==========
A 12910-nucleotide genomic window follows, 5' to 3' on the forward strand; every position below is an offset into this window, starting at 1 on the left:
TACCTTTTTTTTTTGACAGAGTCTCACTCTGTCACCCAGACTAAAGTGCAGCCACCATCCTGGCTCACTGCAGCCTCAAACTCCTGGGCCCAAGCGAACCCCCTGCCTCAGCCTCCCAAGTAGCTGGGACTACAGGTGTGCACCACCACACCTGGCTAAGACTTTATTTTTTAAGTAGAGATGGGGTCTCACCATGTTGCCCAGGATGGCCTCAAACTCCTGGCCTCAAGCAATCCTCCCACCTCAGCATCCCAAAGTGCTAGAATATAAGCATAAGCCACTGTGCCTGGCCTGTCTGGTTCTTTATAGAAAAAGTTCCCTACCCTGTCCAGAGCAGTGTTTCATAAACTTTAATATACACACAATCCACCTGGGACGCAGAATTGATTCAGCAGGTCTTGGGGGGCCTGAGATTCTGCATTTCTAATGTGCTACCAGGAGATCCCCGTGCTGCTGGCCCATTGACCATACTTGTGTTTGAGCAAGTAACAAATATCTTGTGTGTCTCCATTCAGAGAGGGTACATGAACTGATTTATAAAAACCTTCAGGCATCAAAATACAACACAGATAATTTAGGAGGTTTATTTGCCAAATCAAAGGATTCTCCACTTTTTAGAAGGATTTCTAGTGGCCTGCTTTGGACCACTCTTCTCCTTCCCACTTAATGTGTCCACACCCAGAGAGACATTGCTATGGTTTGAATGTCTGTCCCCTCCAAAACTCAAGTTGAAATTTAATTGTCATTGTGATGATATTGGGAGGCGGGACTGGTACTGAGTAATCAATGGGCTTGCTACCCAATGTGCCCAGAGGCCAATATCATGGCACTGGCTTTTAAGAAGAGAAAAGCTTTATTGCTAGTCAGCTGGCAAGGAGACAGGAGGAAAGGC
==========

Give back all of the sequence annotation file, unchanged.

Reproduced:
A 12910-nucleotide genomic window follows, 5' to 3' on the forward strand; every position below is an offset into this window, starting at 1 on the left:
TACCTTTTTTTTTTGACAGAGTCTCACTCTGTCACCCAGACTAAAGTGCAGCCACCATCCTGGCTCACTGCAGCCTCAAACTCCTGGGCCCAAGCGAACCCCCTGCCTCAGCCTCCCAAGTAGCTGGGACTACAGGTGTGCACCACCACACCTGGCTAAGACTTTATTTTTTAAGTAGAGATGGGGTCTCACCATGTTGCCCAGGATGGCCTCAAACTCCTGGCCTCAAGCAATCCTCCCACCTCAGCATCCCAAAGTGCTAGAATATAAGCATAAGCCACTGTGCCTGGCCTGTCTGGTTCTTTATAGAAAAAGTTCCCTACCCTGTCCAGAGCAGTGTTTCATAAACTTTAATATACACACAATCCACCTGGGACGCAGAATTGATTCAGCAGGTCTTGGGGGGCCTGAGATTCTGCATTTCTAATGTGCTACCAGGAGATCCCCGTGCTGCTGGCCCATTGACCATACTTGTGTTTGAGCAAGTAACAAATATCTTGTGTGTCTCCATTCAGAGAGGGTACATGAACTGATTTATAAAAACCTTCAGGCATCAAAATACAACACAGATAATTTAGGAGGTTTATTTGCCAAATCAAAGGATTCTCCACTTTTTAGAAGGATTTCTAGTGGCCTGCTTTGGACCACTCTTCTCCTTCCCACTTAATGTGTCCACACCCAGAGAGACATTGCTATGGTTTGAATGTCTGTCCCCTCCAAAACTCAAGTTGAAATTTAATTGTCATTGTGATGATATTGGGAGGCGGGACTGGTACTGAGTAATCAATGGGCTTGCTACCCAATGTGCCCAGAGGCCAATATCATGGCACTGGCTTTTAAGAAGAGAAAAGCTTTATTGCTAGTCAGCTGGCAAGGAGACAGGAGGAAAGGC